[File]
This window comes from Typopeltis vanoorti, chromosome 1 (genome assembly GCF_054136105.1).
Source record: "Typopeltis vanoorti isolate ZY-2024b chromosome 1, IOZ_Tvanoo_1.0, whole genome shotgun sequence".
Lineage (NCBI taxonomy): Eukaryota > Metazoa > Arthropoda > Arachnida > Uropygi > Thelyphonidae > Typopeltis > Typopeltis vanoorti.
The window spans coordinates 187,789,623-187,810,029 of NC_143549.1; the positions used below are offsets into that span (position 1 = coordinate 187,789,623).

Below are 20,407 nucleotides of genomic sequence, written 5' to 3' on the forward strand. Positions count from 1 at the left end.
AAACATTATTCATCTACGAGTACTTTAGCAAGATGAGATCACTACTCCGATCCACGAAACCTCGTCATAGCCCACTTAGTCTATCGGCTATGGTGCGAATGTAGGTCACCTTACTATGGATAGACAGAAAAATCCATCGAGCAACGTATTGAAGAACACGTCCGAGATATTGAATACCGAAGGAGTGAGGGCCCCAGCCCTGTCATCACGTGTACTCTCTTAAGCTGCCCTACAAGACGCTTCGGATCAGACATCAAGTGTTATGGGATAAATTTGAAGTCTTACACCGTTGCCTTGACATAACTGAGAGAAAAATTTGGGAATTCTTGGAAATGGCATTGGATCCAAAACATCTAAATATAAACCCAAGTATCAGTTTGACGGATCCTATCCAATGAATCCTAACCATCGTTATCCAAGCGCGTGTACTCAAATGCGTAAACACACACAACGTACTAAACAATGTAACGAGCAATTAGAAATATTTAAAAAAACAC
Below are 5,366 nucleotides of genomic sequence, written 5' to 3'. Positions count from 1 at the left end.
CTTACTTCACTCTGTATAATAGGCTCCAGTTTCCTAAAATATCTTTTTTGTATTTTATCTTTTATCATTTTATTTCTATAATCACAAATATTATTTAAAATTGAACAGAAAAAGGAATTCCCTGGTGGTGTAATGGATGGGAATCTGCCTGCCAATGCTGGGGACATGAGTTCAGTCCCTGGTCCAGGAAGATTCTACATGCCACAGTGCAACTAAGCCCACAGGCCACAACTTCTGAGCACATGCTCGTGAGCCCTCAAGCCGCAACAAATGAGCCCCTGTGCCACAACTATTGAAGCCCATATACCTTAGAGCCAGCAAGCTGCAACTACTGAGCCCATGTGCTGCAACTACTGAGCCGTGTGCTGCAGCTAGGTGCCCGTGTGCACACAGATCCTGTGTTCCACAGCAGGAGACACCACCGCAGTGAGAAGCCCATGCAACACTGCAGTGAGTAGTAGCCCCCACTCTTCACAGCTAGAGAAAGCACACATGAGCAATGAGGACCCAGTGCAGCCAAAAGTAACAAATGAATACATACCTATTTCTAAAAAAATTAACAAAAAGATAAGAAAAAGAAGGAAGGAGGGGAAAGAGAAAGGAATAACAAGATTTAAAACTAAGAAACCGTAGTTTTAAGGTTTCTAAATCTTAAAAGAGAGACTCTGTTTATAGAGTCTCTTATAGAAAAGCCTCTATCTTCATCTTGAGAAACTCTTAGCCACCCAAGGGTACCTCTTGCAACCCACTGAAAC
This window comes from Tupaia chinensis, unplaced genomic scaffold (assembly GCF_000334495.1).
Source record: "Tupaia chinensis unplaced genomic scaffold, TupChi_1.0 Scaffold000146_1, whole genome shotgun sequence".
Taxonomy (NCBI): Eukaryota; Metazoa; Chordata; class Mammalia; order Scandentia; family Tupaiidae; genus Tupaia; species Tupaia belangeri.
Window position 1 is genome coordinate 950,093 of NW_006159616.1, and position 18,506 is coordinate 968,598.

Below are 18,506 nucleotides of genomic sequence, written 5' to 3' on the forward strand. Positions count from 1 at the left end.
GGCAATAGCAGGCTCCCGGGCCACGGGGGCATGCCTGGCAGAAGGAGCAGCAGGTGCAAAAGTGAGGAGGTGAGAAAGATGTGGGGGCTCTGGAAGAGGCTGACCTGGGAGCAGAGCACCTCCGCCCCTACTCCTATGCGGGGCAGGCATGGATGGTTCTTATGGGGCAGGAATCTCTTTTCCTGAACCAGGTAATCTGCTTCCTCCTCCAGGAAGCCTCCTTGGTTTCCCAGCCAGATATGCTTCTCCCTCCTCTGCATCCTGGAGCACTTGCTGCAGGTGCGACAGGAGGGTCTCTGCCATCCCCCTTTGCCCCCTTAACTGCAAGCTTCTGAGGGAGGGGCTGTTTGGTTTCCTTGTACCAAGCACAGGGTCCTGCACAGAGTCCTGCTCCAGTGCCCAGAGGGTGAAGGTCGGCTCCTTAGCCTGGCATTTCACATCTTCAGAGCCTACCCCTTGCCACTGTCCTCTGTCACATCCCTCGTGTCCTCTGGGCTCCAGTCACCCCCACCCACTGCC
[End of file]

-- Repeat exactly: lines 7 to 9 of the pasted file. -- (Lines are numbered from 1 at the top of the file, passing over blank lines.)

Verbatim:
Below are 5,366 nucleotides of genomic sequence, written 5' to 3'. Positions count from 1 at the left end.
CTTACTTCACTCTGTATAATAGGCTCCAGTTTCCTAAAATATCTTTTTTGTATTTTATCTTTTATCATTTTATTTCTATAATCACAAATATTATTTAAAATTGAACAGAAAAAGGAATTCCCTGGTGGTGTAATGGATGGGAATCTGCCTGCCAATGCTGGGGACATGAGTTCAGTCCCTGGTCCAGGAAGATTCTACATGCCACAGTGCAACTAAGCCCACAGGCCACAACTTCTGAGCACATGCTCGTGAGCCCTCAAGCCGCAACAAATGAGCCCCTGTGCCACAACTATTGAAGCCCATATACCTTAGAGCCAGCAAGCTGCAACTACTGAGCCCATGTGCTGCAACTACTGAGCCGTGTGCTGCAGCTAGGTGCCCGTGTGCACACAGATCCTGTGTTCCACAGCAGGAGACACCACCGCAGTGAGAAGCCCATGCAACACTGCAGTGAGTAGTAGCCCCCACTCTTCACAGCTAGAGAAAGCACACATGAGCAATGAGGACCCAGTGCAGCCAAAAGTAACAAATGAATACATACCTATTTCTAAAAAAATTAACAAAAAGATAAGAAAAAGAAGGAAGGAGGGGAAAGAGAAAGGAATAACAAGATTTAAAACTAAGAAACCGTAGTTTTAAGGTTTCTAAATCTTAAAAGAGAGACTCTGTTTATAGAGTCTCTTATAGAAAAGCCTCTATCTTCATCTTGAGAAACTCTTAGCCACCCAAGGGTACCTCTTGCAACCCACTGAAAC
This window comes from Tupaia chinensis, unplaced genomic scaffold (assembly GCF_000334495.1).